“Roads? Where we’re going we don’t need roads.” The words of Doc Emmett Brown to Marty McFly in the closing sequence of the beloved 1985 film Back to the Future.
The time travelling pair then take to the air in their DeLorean and zoom off into the year 2015 – a future where people fly around in cars, drink in retro 1980s inspired bars and get fired from their jobs by fax.
But in Norfolk in the year 2015 the feeling was that the county very much did need roads.
It was the year when work on one of the most significant – the Norwich Northern Distributor Road – began, with then County Hall Labour leader George Nobbs, photographed cutting the turf to signal the start of work.
It was also the year Labour MP Clive Lewis won his parliamentary seat in Norwich South. More about that to come…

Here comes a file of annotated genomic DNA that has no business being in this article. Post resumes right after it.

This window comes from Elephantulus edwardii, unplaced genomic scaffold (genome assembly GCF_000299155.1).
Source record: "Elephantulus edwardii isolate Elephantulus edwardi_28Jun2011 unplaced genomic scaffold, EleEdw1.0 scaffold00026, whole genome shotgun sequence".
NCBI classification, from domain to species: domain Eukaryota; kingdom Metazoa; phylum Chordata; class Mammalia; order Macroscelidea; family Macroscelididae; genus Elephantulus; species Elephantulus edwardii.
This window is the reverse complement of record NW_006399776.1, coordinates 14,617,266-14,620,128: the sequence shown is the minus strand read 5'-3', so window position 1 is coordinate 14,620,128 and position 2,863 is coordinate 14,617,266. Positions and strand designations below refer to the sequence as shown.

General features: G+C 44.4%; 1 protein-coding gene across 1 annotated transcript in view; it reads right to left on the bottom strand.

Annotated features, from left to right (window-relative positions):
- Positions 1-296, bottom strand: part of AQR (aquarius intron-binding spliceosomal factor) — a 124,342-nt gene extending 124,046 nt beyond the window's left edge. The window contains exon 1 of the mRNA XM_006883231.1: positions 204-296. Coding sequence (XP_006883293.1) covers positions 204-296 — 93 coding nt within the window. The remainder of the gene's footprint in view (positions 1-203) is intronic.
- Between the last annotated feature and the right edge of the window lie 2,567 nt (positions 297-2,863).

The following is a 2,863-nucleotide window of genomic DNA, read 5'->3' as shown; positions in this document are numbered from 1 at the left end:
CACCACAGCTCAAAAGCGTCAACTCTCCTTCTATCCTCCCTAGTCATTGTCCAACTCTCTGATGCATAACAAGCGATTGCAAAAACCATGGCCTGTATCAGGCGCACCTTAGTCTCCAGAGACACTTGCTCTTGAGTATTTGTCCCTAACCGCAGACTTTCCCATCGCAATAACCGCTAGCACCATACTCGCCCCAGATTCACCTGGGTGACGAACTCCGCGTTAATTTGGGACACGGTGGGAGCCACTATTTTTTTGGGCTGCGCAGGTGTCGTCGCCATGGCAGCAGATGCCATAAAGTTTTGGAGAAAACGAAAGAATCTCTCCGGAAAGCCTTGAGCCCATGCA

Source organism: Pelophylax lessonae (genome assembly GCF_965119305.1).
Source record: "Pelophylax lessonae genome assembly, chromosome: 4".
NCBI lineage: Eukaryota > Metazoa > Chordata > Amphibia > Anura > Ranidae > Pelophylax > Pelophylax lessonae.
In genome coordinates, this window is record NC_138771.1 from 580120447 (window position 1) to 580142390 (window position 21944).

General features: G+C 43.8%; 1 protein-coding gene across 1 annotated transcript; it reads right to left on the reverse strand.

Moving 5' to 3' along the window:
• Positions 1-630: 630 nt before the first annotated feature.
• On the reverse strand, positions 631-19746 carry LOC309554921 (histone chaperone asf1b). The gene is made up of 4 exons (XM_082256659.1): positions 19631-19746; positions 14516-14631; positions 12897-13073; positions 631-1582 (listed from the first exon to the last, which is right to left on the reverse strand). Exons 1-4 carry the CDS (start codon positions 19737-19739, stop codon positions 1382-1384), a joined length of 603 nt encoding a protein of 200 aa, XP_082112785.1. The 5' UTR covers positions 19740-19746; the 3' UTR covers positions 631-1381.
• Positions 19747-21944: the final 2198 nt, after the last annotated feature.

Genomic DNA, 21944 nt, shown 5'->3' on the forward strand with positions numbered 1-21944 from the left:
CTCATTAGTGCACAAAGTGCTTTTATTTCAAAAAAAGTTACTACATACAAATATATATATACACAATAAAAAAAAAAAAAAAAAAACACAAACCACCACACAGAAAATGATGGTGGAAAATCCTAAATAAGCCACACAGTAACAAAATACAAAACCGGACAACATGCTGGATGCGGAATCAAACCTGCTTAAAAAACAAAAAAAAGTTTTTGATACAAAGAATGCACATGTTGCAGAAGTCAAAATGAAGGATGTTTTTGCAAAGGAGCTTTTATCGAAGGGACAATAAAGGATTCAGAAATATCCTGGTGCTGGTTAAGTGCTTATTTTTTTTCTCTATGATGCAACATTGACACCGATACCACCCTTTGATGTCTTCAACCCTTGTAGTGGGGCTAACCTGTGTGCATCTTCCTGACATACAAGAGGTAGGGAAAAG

Anyway, the Northern Distributor Road (known as the NDR but, despite efforts by council leaders, rarely as the Broadland Northway) was constructed and opened in April 2018.
And that takes us to the present day, when attention has shifted to the Western Link – a proposed 3.9 mile road to connect the NDR (via the A1067 Fakenham Road) to the A47 to the west of Norwich.
The scheme faces an uncertain future and is the subject of intense debate in the county, with supporters and critics disputing its economic and environmental impact.
But at heart, the argument over the road is an intensely political one, dividing along party lines. And its fate could be decided as much by cold hard politics as economic or environmental arguments.
Conservative-controlled Norfolk County Council’s cabinet made the road one of its top three transport priorities back in 2016.
For the Conservatives, the link would bring economic boosts and reduce rat-running – while not getting it built would be a painful and embarrassing blow, given their aspirations and promises.